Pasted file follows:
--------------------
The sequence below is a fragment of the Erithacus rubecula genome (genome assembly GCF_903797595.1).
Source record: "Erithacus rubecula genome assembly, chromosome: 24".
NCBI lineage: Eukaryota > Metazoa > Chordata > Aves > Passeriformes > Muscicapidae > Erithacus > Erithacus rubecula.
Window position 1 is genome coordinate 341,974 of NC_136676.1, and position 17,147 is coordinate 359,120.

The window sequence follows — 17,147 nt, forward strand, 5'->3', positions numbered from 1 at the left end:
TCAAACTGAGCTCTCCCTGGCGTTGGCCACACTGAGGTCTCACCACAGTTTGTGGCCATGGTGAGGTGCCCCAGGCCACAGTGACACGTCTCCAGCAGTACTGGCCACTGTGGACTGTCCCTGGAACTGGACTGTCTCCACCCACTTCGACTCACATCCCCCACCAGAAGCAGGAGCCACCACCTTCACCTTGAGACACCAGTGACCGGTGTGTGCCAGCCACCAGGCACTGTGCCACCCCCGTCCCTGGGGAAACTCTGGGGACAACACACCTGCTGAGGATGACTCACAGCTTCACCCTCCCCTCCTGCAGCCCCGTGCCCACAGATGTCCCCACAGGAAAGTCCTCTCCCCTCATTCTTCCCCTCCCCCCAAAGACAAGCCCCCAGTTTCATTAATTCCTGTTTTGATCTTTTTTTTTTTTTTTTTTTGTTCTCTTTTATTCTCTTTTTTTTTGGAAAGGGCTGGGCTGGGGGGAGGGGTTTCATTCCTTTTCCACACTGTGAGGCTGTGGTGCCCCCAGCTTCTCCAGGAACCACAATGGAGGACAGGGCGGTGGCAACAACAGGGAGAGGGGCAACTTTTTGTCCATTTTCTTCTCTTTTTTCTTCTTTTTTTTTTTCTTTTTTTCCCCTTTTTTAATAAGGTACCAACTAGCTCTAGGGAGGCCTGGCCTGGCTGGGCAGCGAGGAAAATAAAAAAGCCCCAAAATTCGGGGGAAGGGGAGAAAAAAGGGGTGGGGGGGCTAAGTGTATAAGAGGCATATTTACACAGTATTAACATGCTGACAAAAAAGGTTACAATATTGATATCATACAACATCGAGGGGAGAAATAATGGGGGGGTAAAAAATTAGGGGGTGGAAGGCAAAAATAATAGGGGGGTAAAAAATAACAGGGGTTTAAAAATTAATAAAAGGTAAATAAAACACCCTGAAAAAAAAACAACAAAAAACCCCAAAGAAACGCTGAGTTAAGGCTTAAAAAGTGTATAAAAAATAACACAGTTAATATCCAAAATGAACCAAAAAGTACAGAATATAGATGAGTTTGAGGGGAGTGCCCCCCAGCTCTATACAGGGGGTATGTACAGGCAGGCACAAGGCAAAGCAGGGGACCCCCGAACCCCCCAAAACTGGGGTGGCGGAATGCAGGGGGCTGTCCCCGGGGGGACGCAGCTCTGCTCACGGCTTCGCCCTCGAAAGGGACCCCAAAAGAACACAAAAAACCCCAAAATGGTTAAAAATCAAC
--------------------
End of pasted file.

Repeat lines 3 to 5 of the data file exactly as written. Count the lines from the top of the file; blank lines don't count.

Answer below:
NCBI lineage: Eukaryota > Metazoa > Chordata > Aves > Passeriformes > Muscicapidae > Erithacus > Erithacus rubecula.
Window position 1 is genome coordinate 341,974 of NC_136676.1, and position 17,147 is coordinate 359,120.

The window sequence follows — 17,147 nt, forward strand, 5'->3', positions numbered from 1 at the left end: